23
Jul
2014

Luxury price increases; an attraction or deterrent?

The announcement in April by many of the top-flight luxury brands that they were increasing their list prices may have been the result of general economic pressures they have suffered in the past 12 months, or perhaps in the case of China, a means to demonstrate greater luxury status than those lesser known brands. The official line may well be the former and this may in fact be true, but at a time where Chinese luxury consumers in particular are being more selective about their brand choices and more conscious of value for money, have these brands taken the wrong approach?

Those brands that position themselves as affordable luxury may well become the winners with the Chinese consumer in the next few years, and those new brands entering the market have a clear chance to offer and deliver something different to those consumers who may feel that they have been oversold to by the more established brands. Our feeling is that increasing prices will not help soften this attitude, particularly as many of these consumers already have a great deal of product from the top-fight brands and are looking for new products and services to enhance their more personal focused lives.

So as Chanel increase their Le Boy series by 300 Euro’s, brand such as Coach, DKNY and Marc by Marc Jacobs offer discounts on selected products of up to 30%. The desire to grab a bargain is very strong for the Chinese consumer whatever their social and financial status, and if the top luxury brands think that prices going up is going to draw more purchases to them, they are quite wrong. The draw of purchasing overseas was always a result of lower prices, consumers from tier one cities may have less of a focus in terms of travel related to purely shopping and more interest in lifestyle experiences, but you can be sure that they still spend significant sums on luxury items when overseas.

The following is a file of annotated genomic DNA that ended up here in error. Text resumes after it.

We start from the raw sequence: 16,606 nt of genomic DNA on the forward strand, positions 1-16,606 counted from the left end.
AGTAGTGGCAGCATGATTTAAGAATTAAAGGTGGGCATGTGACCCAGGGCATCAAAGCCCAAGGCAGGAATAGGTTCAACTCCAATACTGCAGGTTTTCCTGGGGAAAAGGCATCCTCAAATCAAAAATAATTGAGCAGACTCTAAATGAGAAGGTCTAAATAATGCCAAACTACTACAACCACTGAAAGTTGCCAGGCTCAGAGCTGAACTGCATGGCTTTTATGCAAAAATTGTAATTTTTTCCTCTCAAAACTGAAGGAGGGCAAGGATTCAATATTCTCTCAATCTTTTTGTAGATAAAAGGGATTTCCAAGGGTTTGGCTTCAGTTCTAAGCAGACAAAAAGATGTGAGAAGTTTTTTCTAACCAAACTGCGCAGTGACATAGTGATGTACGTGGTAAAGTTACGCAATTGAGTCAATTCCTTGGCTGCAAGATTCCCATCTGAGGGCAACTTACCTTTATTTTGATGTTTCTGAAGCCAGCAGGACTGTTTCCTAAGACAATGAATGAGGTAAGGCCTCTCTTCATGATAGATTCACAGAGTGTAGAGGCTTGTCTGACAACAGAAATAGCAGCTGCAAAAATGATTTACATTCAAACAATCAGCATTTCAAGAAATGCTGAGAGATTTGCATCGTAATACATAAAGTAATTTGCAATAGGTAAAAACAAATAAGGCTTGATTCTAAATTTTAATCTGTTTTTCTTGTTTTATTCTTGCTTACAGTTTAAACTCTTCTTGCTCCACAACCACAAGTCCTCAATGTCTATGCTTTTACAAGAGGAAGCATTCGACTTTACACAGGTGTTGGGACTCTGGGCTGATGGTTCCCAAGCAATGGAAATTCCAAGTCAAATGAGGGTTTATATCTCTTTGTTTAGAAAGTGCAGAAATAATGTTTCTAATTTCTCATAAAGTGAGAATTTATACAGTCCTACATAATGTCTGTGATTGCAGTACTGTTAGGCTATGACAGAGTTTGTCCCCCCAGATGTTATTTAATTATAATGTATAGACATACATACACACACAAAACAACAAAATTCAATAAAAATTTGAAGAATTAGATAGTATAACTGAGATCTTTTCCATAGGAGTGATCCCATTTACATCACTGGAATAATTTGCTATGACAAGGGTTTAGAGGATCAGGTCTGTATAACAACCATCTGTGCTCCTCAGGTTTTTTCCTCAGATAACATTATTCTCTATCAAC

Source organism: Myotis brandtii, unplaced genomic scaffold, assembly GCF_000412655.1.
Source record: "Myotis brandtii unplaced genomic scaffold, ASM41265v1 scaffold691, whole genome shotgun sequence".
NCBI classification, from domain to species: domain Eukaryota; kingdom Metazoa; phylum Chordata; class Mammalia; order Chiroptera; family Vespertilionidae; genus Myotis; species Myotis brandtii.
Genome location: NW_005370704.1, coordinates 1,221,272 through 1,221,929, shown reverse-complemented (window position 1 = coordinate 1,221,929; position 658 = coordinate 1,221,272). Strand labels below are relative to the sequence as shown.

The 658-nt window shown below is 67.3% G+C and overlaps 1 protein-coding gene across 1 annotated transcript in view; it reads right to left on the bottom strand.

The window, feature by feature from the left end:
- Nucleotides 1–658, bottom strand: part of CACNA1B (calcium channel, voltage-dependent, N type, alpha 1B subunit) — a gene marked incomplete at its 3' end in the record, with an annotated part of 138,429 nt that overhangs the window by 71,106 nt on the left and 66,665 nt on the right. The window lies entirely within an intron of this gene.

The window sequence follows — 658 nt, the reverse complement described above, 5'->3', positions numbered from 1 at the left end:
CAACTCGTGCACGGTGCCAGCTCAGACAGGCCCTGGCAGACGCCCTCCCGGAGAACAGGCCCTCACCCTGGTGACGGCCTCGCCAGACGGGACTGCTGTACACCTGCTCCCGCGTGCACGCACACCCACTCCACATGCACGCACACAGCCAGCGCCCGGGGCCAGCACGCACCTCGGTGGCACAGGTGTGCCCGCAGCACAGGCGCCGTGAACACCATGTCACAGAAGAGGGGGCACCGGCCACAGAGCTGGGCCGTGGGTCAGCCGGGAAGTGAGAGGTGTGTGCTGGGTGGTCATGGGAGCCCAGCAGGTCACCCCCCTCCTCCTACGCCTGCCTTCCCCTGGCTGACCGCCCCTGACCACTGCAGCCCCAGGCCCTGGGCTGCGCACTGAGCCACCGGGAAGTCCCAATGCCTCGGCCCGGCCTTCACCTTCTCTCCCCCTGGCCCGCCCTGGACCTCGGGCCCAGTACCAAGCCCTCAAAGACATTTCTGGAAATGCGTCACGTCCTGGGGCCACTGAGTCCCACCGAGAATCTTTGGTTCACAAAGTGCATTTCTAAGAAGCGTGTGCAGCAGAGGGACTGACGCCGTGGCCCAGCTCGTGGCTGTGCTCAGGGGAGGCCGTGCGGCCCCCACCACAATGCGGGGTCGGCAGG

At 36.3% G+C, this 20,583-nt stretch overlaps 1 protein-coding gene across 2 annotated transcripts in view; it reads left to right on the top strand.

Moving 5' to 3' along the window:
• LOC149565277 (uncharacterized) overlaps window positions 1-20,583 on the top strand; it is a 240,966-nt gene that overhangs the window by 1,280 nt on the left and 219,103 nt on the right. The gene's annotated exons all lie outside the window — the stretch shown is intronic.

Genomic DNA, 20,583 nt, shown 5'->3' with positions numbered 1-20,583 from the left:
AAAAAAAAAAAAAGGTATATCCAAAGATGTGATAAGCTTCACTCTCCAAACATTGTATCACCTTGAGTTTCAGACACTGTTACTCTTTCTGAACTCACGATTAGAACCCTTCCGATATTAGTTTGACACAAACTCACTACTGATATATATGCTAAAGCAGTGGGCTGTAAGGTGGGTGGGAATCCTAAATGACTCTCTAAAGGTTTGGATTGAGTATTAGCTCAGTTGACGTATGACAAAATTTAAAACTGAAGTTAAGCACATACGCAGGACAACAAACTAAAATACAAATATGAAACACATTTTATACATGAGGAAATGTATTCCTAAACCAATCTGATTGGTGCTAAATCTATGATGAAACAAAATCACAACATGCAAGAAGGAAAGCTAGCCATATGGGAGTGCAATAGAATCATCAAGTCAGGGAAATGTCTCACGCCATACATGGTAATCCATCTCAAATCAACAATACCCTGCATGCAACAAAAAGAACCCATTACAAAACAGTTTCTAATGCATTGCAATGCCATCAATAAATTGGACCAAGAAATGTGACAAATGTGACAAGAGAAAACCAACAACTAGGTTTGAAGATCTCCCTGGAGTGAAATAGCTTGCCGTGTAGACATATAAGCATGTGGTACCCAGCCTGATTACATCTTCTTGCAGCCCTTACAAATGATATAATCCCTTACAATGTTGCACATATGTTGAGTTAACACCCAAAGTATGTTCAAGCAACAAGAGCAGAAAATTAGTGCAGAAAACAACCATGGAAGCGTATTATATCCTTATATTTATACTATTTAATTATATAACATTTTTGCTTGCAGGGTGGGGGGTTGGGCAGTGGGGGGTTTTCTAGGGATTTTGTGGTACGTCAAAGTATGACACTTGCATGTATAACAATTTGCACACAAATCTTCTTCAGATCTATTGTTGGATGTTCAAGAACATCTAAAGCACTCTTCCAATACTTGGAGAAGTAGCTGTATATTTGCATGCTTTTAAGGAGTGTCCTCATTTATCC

In fact, price parity is becoming a more popular story to tell among brands that want to encourage consumers to purchase in Mainland China rather than overseas. We reported in a previous issue of Luxury Insights China that Hublot had made the bold move of setting its prices in China on a par with those elsewhere in the world, and more recently fashion and accessory brand Kate Spade has done just the same thing. The price differential between a Mainland store and Hong Kong for example is minimal. So is the practice of increasing prices generally and in particular ensuring those in China are higher than other international destinations going to work?

My view is that the Chinese consumer will decide with their wallet and buy products that they like and those that can justify the price. They have products from high- end brands and are more attracted to those brands that enhance their lifestyles now, and are not purely about showing off. The market is more open, and the consumer is more savvy; increasing your retail prices just because you are a luxury brand will not wash with the modern Chinese consumer!

Ken Grant
Ken is the publisher of Luxury Insights China, he is regularly asked for his comments and opinions of the luxury sector in China by the media, and speaks at conferences on the subject. His international marketing experience covers 25 years, and most territories of the world.

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